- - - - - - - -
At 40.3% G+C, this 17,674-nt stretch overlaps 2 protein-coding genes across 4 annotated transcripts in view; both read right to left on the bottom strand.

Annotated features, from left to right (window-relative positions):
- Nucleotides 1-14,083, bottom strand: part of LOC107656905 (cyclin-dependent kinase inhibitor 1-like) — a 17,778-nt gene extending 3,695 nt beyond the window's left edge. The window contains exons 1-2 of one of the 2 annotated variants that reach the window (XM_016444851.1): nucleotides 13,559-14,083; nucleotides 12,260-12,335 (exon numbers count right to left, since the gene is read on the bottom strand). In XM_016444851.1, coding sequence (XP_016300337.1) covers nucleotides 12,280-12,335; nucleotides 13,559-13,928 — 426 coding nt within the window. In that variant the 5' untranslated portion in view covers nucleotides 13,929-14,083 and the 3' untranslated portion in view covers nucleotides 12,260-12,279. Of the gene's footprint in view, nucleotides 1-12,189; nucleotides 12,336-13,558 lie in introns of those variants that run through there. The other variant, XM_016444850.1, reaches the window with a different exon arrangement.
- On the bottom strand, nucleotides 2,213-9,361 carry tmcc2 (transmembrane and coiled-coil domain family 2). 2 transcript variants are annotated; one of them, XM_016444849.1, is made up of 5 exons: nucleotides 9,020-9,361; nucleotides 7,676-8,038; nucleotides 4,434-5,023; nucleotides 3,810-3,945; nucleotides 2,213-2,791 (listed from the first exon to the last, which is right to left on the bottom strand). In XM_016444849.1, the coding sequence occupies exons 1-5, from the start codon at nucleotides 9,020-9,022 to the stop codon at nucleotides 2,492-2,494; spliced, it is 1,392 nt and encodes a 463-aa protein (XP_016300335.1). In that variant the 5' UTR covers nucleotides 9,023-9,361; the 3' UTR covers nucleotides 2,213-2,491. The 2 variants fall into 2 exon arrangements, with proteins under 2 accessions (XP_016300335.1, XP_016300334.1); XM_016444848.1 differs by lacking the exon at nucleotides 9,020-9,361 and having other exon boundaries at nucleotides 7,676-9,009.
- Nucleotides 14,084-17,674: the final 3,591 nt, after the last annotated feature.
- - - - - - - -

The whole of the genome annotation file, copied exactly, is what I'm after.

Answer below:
At 40.3% G+C, this 17,674-nt stretch overlaps 2 protein-coding genes across 4 annotated transcripts in view; both read right to left on the bottom strand.

Annotated features, from left to right (window-relative positions):
- Nucleotides 1-14,083, bottom strand: part of LOC107656905 (cyclin-dependent kinase inhibitor 1-like) — a 17,778-nt gene extending 3,695 nt beyond the window's left edge. The window contains exons 1-2 of one of the 2 annotated variants that reach the window (XM_016444851.1): nucleotides 13,559-14,083; nucleotides 12,260-12,335 (exon numbers count right to left, since the gene is read on the bottom strand). In XM_016444851.1, coding sequence (XP_016300337.1) covers nucleotides 12,280-12,335; nucleotides 13,559-13,928 — 426 coding nt within the window. In that variant the 5' untranslated portion in view covers nucleotides 13,929-14,083 and the 3' untranslated portion in view covers nucleotides 12,260-12,279. Of the gene's footprint in view, nucleotides 1-12,189; nucleotides 12,336-13,558 lie in introns of those variants that run through there. The other variant, XM_016444850.1, reaches the window with a different exon arrangement.
- On the bottom strand, nucleotides 2,213-9,361 carry tmcc2 (transmembrane and coiled-coil domain family 2). 2 transcript variants are annotated; one of them, XM_016444849.1, is made up of 5 exons: nucleotides 9,020-9,361; nucleotides 7,676-8,038; nucleotides 4,434-5,023; nucleotides 3,810-3,945; nucleotides 2,213-2,791 (listed from the first exon to the last, which is right to left on the bottom strand). In XM_016444849.1, the coding sequence occupies exons 1-5, from the start codon at nucleotides 9,020-9,022 to the stop codon at nucleotides 2,492-2,494; spliced, it is 1,392 nt and encodes a 463-aa protein (XP_016300335.1). In that variant the 5' UTR covers nucleotides 9,023-9,361; the 3' UTR covers nucleotides 2,213-2,491. The 2 variants fall into 2 exon arrangements, with proteins under 2 accessions (XP_016300335.1, XP_016300334.1); XM_016444848.1 differs by lacking the exon at nucleotides 9,020-9,361 and having other exon boundaries at nucleotides 7,676-9,009.
- Nucleotides 14,084-17,674: the final 3,591 nt, after the last annotated feature.